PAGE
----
Case Management is a presumed collaborative process by a service system for the consumer by delivering an assessment, planning, facilitation, care coordination, evaluation, and advocacy for options and services to meet the community support needs of adult with autism and other developmental disabilities. The support needs are met through communication and available resources to promote quality, cost-effective outcomes. It sounds like an admirable service, doesn’t it? It is, but it has its limitations.
The lens that case managers look through is based on the menu of services available and what the case manager is aware of. Unfortunately, not all service system supports meet the needs of the consumer with autism and frequently box the person into slots that do not always meet their needs. I regularly receive phone calls from families with specific issues they need help with. What I typically discover is that the individual/family are trying to fit their needs into a system service menu item. It’s not that the agency doesn’t have a resource that could help the individual, it’s that the case manager isn’t always familiar with how the agency’s service system works or doesn’t understand the request of the individual/family. In that scenario, communication shuts down.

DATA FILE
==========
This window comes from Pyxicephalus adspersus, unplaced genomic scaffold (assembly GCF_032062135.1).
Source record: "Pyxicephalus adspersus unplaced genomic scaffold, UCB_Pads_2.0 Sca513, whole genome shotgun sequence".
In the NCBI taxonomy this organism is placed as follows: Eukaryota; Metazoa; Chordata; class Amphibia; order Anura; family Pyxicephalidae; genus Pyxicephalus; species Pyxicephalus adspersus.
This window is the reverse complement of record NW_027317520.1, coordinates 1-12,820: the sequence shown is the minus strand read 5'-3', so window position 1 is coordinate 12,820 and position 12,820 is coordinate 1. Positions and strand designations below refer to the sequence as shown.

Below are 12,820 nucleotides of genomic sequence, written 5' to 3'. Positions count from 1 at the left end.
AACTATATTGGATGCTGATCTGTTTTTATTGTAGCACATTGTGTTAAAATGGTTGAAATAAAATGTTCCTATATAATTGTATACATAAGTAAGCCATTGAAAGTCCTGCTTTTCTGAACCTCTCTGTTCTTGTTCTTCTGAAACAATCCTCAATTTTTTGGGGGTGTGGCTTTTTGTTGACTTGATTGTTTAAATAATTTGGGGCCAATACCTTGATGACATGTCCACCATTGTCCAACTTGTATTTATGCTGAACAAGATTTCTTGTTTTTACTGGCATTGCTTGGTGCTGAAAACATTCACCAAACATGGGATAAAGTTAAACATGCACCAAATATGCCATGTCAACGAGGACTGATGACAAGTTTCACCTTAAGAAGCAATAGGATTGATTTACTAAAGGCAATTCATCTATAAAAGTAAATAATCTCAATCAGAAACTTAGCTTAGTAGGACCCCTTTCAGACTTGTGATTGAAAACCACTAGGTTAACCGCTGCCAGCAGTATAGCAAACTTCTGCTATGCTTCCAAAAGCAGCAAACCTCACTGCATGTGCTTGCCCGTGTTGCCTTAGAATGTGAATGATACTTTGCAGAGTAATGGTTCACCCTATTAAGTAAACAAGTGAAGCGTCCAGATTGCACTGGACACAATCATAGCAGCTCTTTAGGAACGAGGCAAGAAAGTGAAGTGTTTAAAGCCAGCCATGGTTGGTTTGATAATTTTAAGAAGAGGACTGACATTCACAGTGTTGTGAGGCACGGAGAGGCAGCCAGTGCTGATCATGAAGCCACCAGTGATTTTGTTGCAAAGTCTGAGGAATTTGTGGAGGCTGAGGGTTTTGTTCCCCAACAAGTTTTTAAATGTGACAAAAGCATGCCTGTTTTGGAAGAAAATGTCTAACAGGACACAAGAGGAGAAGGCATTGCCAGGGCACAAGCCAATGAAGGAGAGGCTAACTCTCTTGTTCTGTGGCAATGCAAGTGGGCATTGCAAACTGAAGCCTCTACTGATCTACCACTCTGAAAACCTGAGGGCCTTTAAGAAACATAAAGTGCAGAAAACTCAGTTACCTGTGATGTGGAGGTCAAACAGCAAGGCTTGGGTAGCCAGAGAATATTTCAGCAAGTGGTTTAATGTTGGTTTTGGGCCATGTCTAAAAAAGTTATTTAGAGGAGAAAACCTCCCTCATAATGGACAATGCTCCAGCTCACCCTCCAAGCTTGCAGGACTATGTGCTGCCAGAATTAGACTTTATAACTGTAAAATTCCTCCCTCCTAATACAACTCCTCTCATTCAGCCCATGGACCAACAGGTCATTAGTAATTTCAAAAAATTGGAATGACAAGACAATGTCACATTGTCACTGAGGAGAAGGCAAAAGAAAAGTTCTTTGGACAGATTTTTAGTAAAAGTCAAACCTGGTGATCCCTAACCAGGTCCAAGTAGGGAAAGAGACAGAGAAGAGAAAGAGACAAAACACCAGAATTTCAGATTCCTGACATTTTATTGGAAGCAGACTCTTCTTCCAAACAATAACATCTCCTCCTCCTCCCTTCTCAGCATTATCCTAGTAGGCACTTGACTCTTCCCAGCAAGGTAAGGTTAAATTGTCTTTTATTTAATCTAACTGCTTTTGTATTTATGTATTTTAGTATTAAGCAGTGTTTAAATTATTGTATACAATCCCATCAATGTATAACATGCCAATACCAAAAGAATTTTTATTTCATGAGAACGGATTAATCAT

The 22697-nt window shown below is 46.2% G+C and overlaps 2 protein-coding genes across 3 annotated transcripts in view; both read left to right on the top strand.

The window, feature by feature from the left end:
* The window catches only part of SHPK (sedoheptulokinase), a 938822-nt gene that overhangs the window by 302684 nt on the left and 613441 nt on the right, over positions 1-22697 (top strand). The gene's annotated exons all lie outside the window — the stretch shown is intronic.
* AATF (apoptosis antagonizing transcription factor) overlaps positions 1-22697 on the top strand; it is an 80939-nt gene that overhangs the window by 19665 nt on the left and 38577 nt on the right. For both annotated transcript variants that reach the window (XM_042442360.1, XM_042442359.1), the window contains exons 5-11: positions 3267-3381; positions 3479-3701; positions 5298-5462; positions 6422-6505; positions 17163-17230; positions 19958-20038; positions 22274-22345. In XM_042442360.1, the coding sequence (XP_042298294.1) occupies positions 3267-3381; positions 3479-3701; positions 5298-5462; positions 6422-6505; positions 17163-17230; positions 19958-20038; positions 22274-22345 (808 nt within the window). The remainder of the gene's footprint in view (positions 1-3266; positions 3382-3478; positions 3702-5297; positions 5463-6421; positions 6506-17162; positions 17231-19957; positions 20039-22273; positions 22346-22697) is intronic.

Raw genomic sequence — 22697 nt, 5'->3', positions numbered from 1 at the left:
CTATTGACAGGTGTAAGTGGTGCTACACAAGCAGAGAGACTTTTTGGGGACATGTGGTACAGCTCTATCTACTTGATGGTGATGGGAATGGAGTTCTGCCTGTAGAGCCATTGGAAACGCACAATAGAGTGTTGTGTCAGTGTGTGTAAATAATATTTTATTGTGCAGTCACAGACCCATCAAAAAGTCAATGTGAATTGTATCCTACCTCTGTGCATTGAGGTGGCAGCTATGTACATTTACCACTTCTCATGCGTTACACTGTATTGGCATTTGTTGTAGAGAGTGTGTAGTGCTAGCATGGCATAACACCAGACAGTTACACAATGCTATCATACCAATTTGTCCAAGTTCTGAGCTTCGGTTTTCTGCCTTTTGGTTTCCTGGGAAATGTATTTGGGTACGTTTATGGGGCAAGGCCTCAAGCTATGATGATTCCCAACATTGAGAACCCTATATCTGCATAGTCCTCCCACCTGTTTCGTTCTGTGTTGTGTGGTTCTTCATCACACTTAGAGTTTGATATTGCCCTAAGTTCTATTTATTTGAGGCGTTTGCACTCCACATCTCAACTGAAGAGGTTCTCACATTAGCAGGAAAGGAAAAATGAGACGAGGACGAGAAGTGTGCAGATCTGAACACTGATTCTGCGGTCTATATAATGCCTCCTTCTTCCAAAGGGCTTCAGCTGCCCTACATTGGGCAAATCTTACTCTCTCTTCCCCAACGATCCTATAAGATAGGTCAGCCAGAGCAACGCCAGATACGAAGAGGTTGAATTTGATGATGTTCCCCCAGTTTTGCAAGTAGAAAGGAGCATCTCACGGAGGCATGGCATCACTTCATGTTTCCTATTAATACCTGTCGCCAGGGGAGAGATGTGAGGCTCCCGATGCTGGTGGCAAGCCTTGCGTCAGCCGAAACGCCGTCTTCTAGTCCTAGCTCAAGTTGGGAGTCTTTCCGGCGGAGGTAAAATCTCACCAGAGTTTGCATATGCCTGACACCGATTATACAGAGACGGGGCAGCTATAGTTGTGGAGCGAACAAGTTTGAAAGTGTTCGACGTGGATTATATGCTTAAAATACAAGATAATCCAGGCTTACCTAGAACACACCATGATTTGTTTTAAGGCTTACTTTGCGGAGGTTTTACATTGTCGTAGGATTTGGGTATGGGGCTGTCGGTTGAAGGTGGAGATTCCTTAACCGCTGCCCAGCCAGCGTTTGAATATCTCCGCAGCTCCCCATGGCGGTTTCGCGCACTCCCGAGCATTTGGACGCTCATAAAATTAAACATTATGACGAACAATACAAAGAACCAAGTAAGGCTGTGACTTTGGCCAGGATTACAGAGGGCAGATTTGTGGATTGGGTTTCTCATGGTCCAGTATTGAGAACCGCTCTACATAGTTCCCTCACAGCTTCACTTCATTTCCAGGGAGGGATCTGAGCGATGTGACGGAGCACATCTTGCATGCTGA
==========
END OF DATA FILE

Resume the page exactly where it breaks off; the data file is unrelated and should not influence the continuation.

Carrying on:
Common Issues in Case Management
Throughout the past twenty years I have worked for, with, and across the table from service system providers and these things I know for sure;
- Individual/family does not always have a plan in place; rather requests are a response to a crisis situation;
- Case Managers are boxed into a menu of their agency’s services that may or may not meet the needs of the consumer;
- Frequently, there’s not a good relationship or knowledge of the person with autism seeking services from an agency;
- Individual/family is unfamiliar with agency language;
- Valuable history of the person with autism is often forgotten or forfeited for a menu of services or system algorithm assessment
A Person Centered Plan Can Relieve Some of the Frustration with the Process
A Person Centered Plan is an important tool and process that will help capture what is important for the person with autism. It also taps into the group’s knowledge, enlists people into the activities and identifies who is responsible to move the plan towards outcomes. In addition, a facilitator should have a good understanding of autism, experience, respect for the planning process, and communication with the team who can uncover the real needs. The plan serves as an invaluable road map for the individual/family.
What should individuals and families do?
1. Talk about the future, whole life future! But don’t box yourself into silos of services, rather talk about what would be most valued by the adult with autism
2. Educate yourself on service systems.
3. Make a plan! A Person Centered Plan is a great tool to use especially when facilitated and participated by people who care and know the target person.
4. Look at the plan! Once a plan has been developed, look at it, identify the small steps to accomplish the goals.
5. Be flexible! Plans are made to change.
6. Revise and improve the plan at least once a year!
7. Be good to yourself!
All of this can seem overwhelming, but Rome wasn’t built in a day. Plan, don’t box yourself into a service system, identify the need and support resources will follow.